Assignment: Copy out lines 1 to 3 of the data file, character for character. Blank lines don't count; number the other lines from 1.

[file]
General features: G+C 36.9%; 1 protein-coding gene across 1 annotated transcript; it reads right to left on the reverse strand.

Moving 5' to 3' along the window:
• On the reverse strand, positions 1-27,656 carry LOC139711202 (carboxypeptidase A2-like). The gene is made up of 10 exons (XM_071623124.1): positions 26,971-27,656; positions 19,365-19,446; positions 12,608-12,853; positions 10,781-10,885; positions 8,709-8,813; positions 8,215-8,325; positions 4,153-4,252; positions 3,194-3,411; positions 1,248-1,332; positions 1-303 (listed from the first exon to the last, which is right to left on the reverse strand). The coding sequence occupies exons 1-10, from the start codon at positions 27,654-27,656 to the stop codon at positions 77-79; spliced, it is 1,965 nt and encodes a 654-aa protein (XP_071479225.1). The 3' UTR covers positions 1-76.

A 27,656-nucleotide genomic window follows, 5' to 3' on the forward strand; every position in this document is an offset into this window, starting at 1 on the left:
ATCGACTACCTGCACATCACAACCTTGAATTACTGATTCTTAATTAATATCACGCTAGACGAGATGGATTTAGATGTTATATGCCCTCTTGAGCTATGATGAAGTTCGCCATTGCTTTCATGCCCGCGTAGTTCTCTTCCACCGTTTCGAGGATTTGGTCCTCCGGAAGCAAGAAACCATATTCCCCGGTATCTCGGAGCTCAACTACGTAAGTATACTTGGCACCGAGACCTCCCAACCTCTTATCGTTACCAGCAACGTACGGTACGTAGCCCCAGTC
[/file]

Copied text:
General features: G+C 36.9%; 1 protein-coding gene across 1 annotated transcript; it reads right to left on the reverse strand.

Moving 5' to 3' along the window:
• On the reverse strand, positions 1-27,656 carry LOC139711202 (carboxypeptidase A2-like). The gene is made up of 10 exons (XM_071623124.1): positions 26,971-27,656; positions 19,365-19,446; positions 12,608-12,853; positions 10,781-10,885; positions 8,709-8,813; positions 8,215-8,325; positions 4,153-4,252; positions 3,194-3,411; positions 1,248-1,332; positions 1-303 (listed from the first exon to the last, which is right to left on the reverse strand). The coding sequence occupies exons 1-10, from the start codon at positions 27,654-27,656 to the stop codon at positions 77-79; spliced, it is 1,965 nt and encodes a 654-aa protein (XP_071479225.1). The 3' UTR covers positions 1-76.